"Don't get comfortable."
This is an article from the Feb. 25, 2013 issue
The scolding from Nationals shortstop Ian Desmond hit Bryce Harper, his teenage teammate, like a cold hand across the face. Desmond kept going: "You look too comfortable right now."
"Yep," confirmed Washington third base coach Trent Jewett, standing in the Nationals Park dugout before batting practice last Aug. 17. "You do look comfortable."
Baseball fate, like a Dickensian schoolmaster, had reproved the kid after fiendishly allowing him the illusion of instant success. After making his major league debut last April 28 at age 19, Harper hit a jaunty .302 in his first 42 games. But he batted .203 over the next two months, including a 3-for-32 sit-in-the-corner humiliation on an early August road trip. When Desmond and Jewett cornered him upon the team's return to D.C., they were telling Harper that he looked as if he was simply happy to be a big leaguer and waiting for providence to pull him out of his slump.
"What?" Harper barked. "I can't believe you just said that to me. Trust me, I'm not comfortable. I've never been comfortable in my life."
"I was furious," Harper recalls. "And that game I went off. I really think that's what lit my fire."
A few hours after the dugout reprimand, Harper smashed a 412-foot home run off Johan Santana of the Mets—a line drive that left his bat at 110 mph, the second fastest he turned around any of his 22 home runs in 2012, according to hittrackeronline.com. Beginning that night he put up an impressive slash line of .327/.384/.660 over his final 44 games—in the middle of a pennant race, no less—to help Washington win the franchise's first National League East title in 31 years.
It was a historic performance by Harper, who of course was named the NL Rookie of the Year. Perhaps only Beethoven and Bieber have been better before their 20th birthdays: Among teenage major leaguers, Harper set records for total bases (254), extra-base hits (57) and WAR (5.0, displacing Hall of Famer Mel Ott, who had 3.7 WAR as a 19-year-old in 1928) while ranking second in home runs (behind Tony Conigliaro's 24 in 1964) and runs (98, behind Buddy Lewis's 100 in 1936).
Don't get comfortable? That goes double for this season, and not just for the Nationals' outfield prodigy. With Harper and the American League Rookie of the Year, Angels centerfielder Mike Trout, at the fore, the 2012 rookie class was among the most accomplished ever. Now, as camps are in full swing across Florida and Arizona, those players are facing a task that has often proved more difficult than a breakout rookie season: producing a worthy sequel.
Harper is as confident about meeting this challenge as he was the one from Desmond. The day after Washington's season ended with a collapse against St. Louis in Game 5 of the NL Division Series, Harper decided on his 2013 statistical goals and stored them in his phone, where he, at least, can access them easily. "Some numbers on there are kind of crazy," he says. "I don't want to say [them] because I don't want people to blow up. They're possible, but I think everything can be possible. It's more like, Hey, I'm going to set the bar as high as I can. But your average person or team would look at it and go, 'This kid's an idiot.'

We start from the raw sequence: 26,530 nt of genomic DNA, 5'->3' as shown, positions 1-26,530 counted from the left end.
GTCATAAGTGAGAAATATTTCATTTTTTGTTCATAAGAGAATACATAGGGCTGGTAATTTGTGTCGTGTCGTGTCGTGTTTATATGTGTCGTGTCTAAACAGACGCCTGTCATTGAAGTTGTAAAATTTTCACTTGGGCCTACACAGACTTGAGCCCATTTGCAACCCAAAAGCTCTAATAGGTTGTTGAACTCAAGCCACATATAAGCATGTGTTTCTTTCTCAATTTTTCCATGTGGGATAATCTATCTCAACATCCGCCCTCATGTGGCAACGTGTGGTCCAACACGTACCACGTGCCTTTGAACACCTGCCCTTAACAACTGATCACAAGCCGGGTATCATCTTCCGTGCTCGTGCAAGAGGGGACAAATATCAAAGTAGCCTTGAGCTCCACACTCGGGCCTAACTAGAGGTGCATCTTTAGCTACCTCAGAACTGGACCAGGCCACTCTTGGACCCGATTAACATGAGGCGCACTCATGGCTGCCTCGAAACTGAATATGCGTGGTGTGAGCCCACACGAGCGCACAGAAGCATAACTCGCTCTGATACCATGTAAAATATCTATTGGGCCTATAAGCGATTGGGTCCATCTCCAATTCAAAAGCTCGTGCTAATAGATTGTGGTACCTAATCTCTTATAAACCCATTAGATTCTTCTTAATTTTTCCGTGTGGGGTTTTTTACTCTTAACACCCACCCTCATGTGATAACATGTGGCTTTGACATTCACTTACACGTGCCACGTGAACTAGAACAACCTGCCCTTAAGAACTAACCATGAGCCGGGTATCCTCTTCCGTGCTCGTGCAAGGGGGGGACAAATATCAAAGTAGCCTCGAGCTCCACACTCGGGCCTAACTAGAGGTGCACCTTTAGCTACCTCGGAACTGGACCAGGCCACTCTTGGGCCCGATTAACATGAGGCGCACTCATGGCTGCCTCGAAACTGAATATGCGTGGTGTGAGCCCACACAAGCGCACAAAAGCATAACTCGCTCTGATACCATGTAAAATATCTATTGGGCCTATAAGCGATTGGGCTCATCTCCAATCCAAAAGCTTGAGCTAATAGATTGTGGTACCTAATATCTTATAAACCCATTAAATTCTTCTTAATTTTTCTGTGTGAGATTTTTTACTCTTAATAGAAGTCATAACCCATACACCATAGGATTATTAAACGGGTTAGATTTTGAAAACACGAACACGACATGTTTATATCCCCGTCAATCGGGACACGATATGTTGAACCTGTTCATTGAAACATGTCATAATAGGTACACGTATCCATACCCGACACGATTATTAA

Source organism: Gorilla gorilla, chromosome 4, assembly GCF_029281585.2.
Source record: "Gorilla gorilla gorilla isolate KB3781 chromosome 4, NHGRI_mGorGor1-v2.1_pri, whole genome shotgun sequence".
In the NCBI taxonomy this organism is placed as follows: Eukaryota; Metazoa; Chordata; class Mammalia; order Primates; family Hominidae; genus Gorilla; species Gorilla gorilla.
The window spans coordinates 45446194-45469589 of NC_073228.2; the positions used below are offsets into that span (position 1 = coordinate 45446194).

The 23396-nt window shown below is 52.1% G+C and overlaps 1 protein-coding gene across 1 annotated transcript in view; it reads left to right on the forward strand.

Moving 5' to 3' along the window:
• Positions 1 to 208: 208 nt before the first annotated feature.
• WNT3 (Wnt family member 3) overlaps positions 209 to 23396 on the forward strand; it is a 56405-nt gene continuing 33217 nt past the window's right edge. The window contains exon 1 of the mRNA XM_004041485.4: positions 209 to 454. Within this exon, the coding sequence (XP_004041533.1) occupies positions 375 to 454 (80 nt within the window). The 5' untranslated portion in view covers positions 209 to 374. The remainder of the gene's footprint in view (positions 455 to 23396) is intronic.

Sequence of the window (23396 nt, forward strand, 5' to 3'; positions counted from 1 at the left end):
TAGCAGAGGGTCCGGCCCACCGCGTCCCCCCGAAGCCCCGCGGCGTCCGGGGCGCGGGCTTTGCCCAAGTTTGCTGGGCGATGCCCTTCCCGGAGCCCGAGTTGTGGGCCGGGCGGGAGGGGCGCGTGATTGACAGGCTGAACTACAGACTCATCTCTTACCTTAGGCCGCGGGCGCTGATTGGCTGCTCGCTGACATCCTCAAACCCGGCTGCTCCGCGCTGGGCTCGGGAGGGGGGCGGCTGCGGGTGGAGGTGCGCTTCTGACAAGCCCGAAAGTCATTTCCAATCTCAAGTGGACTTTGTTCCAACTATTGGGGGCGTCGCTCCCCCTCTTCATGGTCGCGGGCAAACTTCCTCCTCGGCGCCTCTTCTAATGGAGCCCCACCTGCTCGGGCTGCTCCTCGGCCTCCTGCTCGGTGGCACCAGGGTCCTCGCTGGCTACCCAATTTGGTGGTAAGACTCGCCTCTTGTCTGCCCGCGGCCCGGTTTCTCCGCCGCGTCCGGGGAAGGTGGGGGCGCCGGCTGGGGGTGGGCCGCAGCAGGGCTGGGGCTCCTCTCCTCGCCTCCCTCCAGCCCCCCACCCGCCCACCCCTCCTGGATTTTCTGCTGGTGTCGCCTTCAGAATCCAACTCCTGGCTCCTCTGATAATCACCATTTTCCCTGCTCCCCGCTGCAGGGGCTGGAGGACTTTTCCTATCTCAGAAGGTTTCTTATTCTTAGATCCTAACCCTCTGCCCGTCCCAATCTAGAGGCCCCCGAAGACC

"I want my team to win 105 games to have a shot at winning the World Series. If I achieve the numbers and we don't win, I'll be furious."
So littered is the landscape with second-year regressions that baseball mythology has embraced a most unscientific explanation for second-season flops: the sophomore jinx. Recent history has done nothing to weaken belief in dark forces. Of the 32 pitchers and 48 position players who received Rookie of the Year Award votes from 2007 to '11, 59 had a worse ERA or OPS in their follow-up act—a 74% attrition rate. Among those hit hard with the malediction were White Sox infielder Gordon Beckham (2010), Braves outfielder Jason Heyward (2011) and Royals first baseman Eric Hosmer (2012).
This year's sophomore class may be talented enough, however, to dismiss the jinx. There's not only Harper, who had the best season ever by a teenager, but also Trout, who can make a claim for the best season ever by a rookie. The American League Most Valuable Player runner-up, Trout became the first player to hit 30 home runs, steal 45 bases (49 to be exact) and score 125 runs (129 at final count). In his age-20 season, he replaced Alex Rodriguez as the youngest 30--30 player while supplanting Ty Cobb as both the youngest player to steal 40 bases and the best 20-year-old as ranked by adjusted OPS, a measure of offensive production that adjusts for ballpark and league factors.
It's not difficult to imagine Harper or Trout joining Cal Ripken (1983), Ryan Howard (2007) and Dustin Pedroia (2008) in the exclusive club of players who have followed their Rookie of the Year acts with an MVP. But this year's second-year crop also includes Rangers righthander Yu Darvish, 26, who last season joined Dwight Gooden (1984), Herb Score (1955) and Pete Alexander (1911) as the only first-year players to win 16 games and strike out 220; A's outfielder Yoenis Cespedes, 27, whose 23 home runs were the most by an Oakland rookie since 1987; Orioles third baseman Manny Machado, 20, the former shortstop who hit .262 after being called up on Aug. 9 and thrown into a pennant race at a new position; A's righthander Jarrod Parker, 24, who won 13 games; Reds third baseman Todd Frazier, 27, who hit 19 home runs; and Diamondbacks lefthander Wade Miley, 26, who won 16 games.
"In this case," says Padres general manager Josh Byrnes, "I'd like to think talent overwhelms precedent, especially for Trout and Harper. These guys are really good, and they hit in good lineups. I'd be more inclined to think we'll see improvement [from them] rather than drop-off."